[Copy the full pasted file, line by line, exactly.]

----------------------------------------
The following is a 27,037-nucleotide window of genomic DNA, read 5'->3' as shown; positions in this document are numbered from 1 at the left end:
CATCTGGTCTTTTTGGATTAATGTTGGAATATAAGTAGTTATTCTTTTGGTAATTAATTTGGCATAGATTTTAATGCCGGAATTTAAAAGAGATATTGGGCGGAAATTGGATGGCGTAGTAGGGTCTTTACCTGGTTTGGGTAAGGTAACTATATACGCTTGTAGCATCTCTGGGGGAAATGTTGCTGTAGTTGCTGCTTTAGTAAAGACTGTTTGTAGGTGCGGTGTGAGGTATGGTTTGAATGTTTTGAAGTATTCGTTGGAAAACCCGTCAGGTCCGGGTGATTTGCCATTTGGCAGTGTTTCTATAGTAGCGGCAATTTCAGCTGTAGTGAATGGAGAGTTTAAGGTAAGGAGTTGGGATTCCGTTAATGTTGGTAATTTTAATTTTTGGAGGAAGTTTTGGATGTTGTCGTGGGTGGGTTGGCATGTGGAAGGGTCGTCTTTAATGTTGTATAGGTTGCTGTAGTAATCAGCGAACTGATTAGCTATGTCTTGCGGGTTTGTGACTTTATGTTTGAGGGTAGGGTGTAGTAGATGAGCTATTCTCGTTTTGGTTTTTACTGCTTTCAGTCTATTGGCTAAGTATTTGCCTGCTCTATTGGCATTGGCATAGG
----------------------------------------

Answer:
The following is a 27,037-nucleotide window of genomic DNA, read 5'->3' as shown; positions in this document are numbered from 1 at the left end:
CATCTGGTCTTTTTGGATTAATGTTGGAATATAAGTAGTTATTCTTTTGGTAATTAATTTGGCATAGATTTTAATGCCGGAATTTAAAAGAGATATTGGGCGGAAATTGGATGGCGTAGTAGGGTCTTTACCTGGTTTGGGTAAGGTAACTATATACGCTTGTAGCATCTCTGGGGGAAATGTTGCTGTAGTTGCTGCTTTAGTAAAGACTGTTTGTAGGTGCGGTGTGAGGTATGGTTTGAATGTTTTGAAGTATTCGTTGGAAAACCCGTCAGGTCCGGGTGATTTGCCATTTGGCAGTGTTTCTATAGTAGCGGCAATTTCAGCTGTAGTGAATGGAGAGTTTAAGGTAAGGAGTTGGGATTCCGTTAATGTTGGTAATTTTAATTTTTGGAGGAAGTTTTGGATGTTGTCGTGGGTGGGTTGGCATGTGGAAGGGTCGTCTTTAATGTTGTATAGGTTGCTGTAGTAATCAGCGAACTGATTAGCTATGTCTTGCGGGTTTGTGACTTTATGTTTGAGGGTAGGGTGTAGTAGATGAGCTATTCTCGTTTTGGTTTTTACTGCTTTCAGTCTATTGGCTAAGTATTTGCCTGCTCTATTGGCATTGGCATAGG